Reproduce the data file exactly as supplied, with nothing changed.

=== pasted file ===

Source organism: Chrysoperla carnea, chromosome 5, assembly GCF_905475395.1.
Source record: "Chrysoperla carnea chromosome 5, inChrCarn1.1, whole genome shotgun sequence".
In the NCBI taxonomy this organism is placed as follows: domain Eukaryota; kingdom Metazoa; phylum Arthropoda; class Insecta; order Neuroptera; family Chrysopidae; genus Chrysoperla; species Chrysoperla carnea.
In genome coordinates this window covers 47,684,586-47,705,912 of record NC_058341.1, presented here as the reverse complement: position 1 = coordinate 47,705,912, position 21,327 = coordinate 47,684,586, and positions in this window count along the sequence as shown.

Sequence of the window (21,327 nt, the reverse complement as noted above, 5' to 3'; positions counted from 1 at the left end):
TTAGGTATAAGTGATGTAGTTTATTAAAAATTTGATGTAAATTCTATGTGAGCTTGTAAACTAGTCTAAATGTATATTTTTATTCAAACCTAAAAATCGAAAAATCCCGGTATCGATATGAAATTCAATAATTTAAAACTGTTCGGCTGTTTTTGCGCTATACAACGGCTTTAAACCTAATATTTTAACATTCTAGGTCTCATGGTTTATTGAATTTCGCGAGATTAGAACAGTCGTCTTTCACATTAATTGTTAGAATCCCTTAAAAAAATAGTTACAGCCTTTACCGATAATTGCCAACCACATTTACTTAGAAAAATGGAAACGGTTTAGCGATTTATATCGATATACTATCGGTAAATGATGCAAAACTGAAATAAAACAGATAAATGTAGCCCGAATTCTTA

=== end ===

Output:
Source organism: Chrysoperla carnea, chromosome 5, assembly GCF_905475395.1.
Source record: "Chrysoperla carnea chromosome 5, inChrCarn1.1, whole genome shotgun sequence".
In the NCBI taxonomy this organism is placed as follows: domain Eukaryota; kingdom Metazoa; phylum Arthropoda; class Insecta; order Neuroptera; family Chrysopidae; genus Chrysoperla; species Chrysoperla carnea.
In genome coordinates this window covers 47,684,586-47,705,912 of record NC_058341.1, presented here as the reverse complement: position 1 = coordinate 47,705,912, position 21,327 = coordinate 47,684,586, and positions in this window count along the sequence as shown.

Sequence of the window (21,327 nt, the reverse complement as noted above, 5' to 3'; positions counted from 1 at the left end):
TTAGGTATAAGTGATGTAGTTTATTAAAAATTTGATGTAAATTCTATGTGAGCTTGTAAACTAGTCTAAATGTATATTTTTATTCAAACCTAAAAATCGAAAAATCCCGGTATCGATATGAAATTCAATAATTTAAAACTGTTCGGCTGTTTTTGCGCTATACAACGGCTTTAAACCTAATATTTTAACATTCTAGGTCTCATGGTTTATTGAATTTCGCGAGATTAGAACAGTCGTCTTTCACATTAATTGTTAGAATCCCTTAAAAAAATAGTTACAGCCTTTACCGATAATTGCCAACCACATTTACTTAGAAAAATGGAAACGGTTTAGCGATTTATATCGATATACTATCGGTAAATGATGCAAAACTGAAATAAAACAGATAAATGTAGCCCGAATTCTTA